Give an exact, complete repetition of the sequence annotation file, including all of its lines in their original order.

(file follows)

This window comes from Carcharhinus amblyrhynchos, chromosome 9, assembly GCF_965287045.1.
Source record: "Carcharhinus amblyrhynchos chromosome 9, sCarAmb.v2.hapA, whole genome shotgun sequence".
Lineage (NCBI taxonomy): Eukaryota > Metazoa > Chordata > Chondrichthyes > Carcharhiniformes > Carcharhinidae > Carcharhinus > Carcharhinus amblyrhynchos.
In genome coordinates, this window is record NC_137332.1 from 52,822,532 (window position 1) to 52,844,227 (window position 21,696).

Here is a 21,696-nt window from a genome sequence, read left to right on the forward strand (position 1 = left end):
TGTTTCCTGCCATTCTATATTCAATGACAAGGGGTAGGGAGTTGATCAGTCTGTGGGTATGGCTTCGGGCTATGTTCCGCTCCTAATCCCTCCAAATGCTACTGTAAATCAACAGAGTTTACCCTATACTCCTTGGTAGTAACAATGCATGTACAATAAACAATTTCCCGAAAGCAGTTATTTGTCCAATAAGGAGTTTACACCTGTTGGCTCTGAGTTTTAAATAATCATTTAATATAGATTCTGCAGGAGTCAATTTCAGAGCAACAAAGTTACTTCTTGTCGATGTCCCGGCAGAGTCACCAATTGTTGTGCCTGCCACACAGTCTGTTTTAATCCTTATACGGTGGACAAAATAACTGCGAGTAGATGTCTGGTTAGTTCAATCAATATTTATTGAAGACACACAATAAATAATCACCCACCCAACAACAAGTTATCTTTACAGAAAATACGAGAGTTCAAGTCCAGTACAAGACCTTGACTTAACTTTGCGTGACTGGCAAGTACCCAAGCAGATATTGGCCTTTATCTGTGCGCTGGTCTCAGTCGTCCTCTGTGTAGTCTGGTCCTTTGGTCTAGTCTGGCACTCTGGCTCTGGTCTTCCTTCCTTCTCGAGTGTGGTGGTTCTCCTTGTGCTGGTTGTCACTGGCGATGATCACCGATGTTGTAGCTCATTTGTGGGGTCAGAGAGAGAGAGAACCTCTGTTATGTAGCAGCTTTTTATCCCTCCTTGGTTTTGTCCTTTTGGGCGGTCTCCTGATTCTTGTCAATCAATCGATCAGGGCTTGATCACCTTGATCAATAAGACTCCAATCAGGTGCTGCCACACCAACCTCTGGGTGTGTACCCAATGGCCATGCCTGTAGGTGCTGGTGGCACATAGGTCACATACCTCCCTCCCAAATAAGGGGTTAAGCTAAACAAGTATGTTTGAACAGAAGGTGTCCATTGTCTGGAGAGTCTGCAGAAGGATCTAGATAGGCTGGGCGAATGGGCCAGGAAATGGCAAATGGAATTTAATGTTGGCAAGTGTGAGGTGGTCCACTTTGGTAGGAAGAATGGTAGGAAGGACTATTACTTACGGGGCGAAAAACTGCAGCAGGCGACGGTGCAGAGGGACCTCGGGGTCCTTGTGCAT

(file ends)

This window comes from Carcharhinus amblyrhynchos, chromosome 9, assembly GCF_965287045.1.
Source record: "Carcharhinus amblyrhynchos chromosome 9, sCarAmb.v2.hapA, whole genome shotgun sequence".
Lineage (NCBI taxonomy): Eukaryota > Metazoa > Chordata > Chondrichthyes > Carcharhiniformes > Carcharhinidae > Carcharhinus > Carcharhinus amblyrhynchos.
In genome coordinates, this window is record NC_137332.1 from 52,822,532 (window position 1) to 52,844,227 (window position 21,696).

Here is a 21,696-nt window from a genome sequence, read left to right on the forward strand (position 1 = left end):
TGTTTCCTGCCATTCTATATTCAATGACAAGGGGTAGGGAGTTGATCAGTCTGTGGGTATGGCTTCGGGCTATGTTCCGCTCCTAATCCCTCCAAATGCTACTGTAAATCAACAGAGTTTACCCTATACTCCTTGGTAGTAACAATGCATGTACAATAAACAATTTCCCGAAAGCAGTTATTTGTCCAATAAGGAGTTTACACCTGTTGGCTCTGAGTTTTAAATAATCATTTAATATAGATTCTGCAGGAGTCAATTTCAGAGCAACAAAGTTACTTCTTGTCGATGTCCCGGCAGAGTCACCAATTGTTGTGCCTGCCACACAGTCTGTTTTAATCCTTATACGGTGGACAAAATAACTGCGAGTAGATGTCTGGTTAGTTCAATCAATATTTATTGAAGACACACAATAAATAATCACCCACCCAACAACAAGTTATCTTTACAGAAAATACGAGAGTTCAAGTCCAGTACAAGACCTTGACTTAACTTTGCGTGACTGGCAAGTACCCAAGCAGATATTGGCCTTTATCTGTGCGCTGGTCTCAGTCGTCCTCTGTGTAGTCTGGTCCTTTGGTCTAGTCTGGCACTCTGGCTCTGGTCTTCCTTCCTTCTCGAGTGTGGTGGTTCTCCTTGTGCTGGTTGTCACTGGCGATGATCACCGATGTTGTAGCTCATTTGTGGGGTCAGAGAGAGAGAGAACCTCTGTTATGTAGCAGCTTTTTATCCCTCCTTGGTTTTGTCCTTTTGGGCGGTCTCCTGATTCTTGTCAATCAATCGATCAGGGCTTGATCACCTTGATCAATAAGACTCCAATCAGGTGCTGCCACACCAACCTCTGGGTGTGTACCCAATGGCCATGCCTGTAGGTGCTGGTGGCACATAGGTCACATACCTCCCTCCCAAATAAGGGGTTAAGCTAAACAAGTATGTTTGAACAGAAGGTGTCCATTGTCTGGAGAGTCTGCAGAAGGATCTAGATAGGCTGGGCGAATGGGCCAGGAAATGGCAAATGGAATTTAATGTTGGCAAGTGTGAGGTGGTCCACTTTGGTAGGAAGAATGGTAGGAAGGACTATTACTTACGGGGCGAAAAACTGCAGCAGGCGACGGTGCAGAGGGACCTCGGGGTCCTTGTGCAT